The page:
Studies have found a correlation between employee engagement and organizational output, leading many forward-looking companies to invest in methods of engagement through interpersonal activity when attempting to encourage employee development.

These leadership exercises – also known as training games – enable both managers and supervisors to experientially learn and understand the values of facilitative leadership, either as individuals or as a team. Ideal for use in training sessions, meetings, workshops, seminars or conferences, leadership exercises offer the added benefit of enhancing business projects as well as providing pre-defined business outputs that lead to direct organizational benefits.

There are a number of types of exercises and each one targets a specific area of leadership. Popular categories include:

  • Motivation: This category enables participants to understand the situations that motivate team members as well as the individual practices. Often defining the approach a new leader should follow, these exercises center on the leader’s attitude.
  • Change Implementation: Providing insight related to behavior within a team dynamic, this category attempts to provide team members tools for success during periods of restructuring through strategies arising from problems that occur during the process. These exercises establish clear objectives to achieve success and an individual will often have to take notes on the task and then reiterate them to the team as part of the exercise.
  • Clear communication: As the name implies, the exercises that fall into this category revolve around achieving a target which is bound to fail if not properly communicated.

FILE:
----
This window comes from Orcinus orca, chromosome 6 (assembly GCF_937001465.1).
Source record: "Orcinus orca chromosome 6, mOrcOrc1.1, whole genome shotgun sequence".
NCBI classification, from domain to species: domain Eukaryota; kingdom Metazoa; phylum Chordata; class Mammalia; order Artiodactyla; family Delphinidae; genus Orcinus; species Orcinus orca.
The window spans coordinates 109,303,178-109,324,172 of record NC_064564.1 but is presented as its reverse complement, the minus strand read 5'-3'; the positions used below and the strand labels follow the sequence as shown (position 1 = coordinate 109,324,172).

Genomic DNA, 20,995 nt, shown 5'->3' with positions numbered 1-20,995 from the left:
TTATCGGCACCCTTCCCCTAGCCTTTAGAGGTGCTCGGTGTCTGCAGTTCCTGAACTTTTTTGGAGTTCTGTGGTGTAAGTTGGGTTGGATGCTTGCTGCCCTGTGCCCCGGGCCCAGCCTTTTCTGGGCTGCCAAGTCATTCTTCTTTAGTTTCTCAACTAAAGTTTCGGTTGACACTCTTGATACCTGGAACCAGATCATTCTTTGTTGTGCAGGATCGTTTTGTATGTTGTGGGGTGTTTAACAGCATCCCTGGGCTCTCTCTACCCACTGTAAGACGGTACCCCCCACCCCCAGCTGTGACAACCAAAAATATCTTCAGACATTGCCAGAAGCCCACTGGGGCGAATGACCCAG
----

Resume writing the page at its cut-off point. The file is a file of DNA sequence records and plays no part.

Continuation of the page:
A Sample Exercise to Get You Started

Getting your group to work together as a team is crucial for effective management. And few exercises are more instructive (and fun) than tying people together – literally – and giving them a problem to solve.

For this leadership exercise, you’ll need the following:

  • Materials: Rope, bandanas or cloth strips; additional supplies for specific task
  • Time: 15-30 minutes, depending on the goal and number of group members
  • Group Size: 2-15

The purpose of this exercise is to get your group to work together to achieve a common task. To begin, arrange all participants in a circle and have them face each other. Next, ask them to hold out their arms. Then tie the entire group together (while standing in a circle) so that each person is tied to both neighbor’s wrists. Doing so should prevent anyone from having a “free” arm. After tying up the group, assign a task. Ideas could include:

  • Make root beer floats for everyone
  • Wrap a package with gift wrap, bows and a signed card
  • Prepare a snack
  • Eat a meal
  • Create a painting, clay sculpture or similar art project
  • Pour a cup of water for each person in the group and then have each person drink their cup

This is a great exercise for retreats or other opportunities that would allow people to dress-down, thereby preventing ruined clothing. And if you really want to add an air of challenge, impose a time limit, offering rewards to the team that accomplishes their goal before other teams or within a certain time limit.

As with any leadership exercise, the goal is to enhance individual and team skill. So after each exercise, ask questions to generate discussion related to areas of success as well as those that need improvement. Questions might include:

  1. Why were you successful at completing the task?
  2. How did the time restrictions aid or hinder your group?
  3. Did everyone in the group participate in achieving the goal?
  4. If someone didn’t help, how did that affect the outcome?
  5. Do you ever feel “tied up” with someone you work with? If so, why, and how did you deal with this feeling?

There’s a wealth of leadership exercises available on the web and through business development books. Among the most notable are the resources available through the Holden Leadership Center at the University of Oregon and the book 201 Icebreakers by Edie West.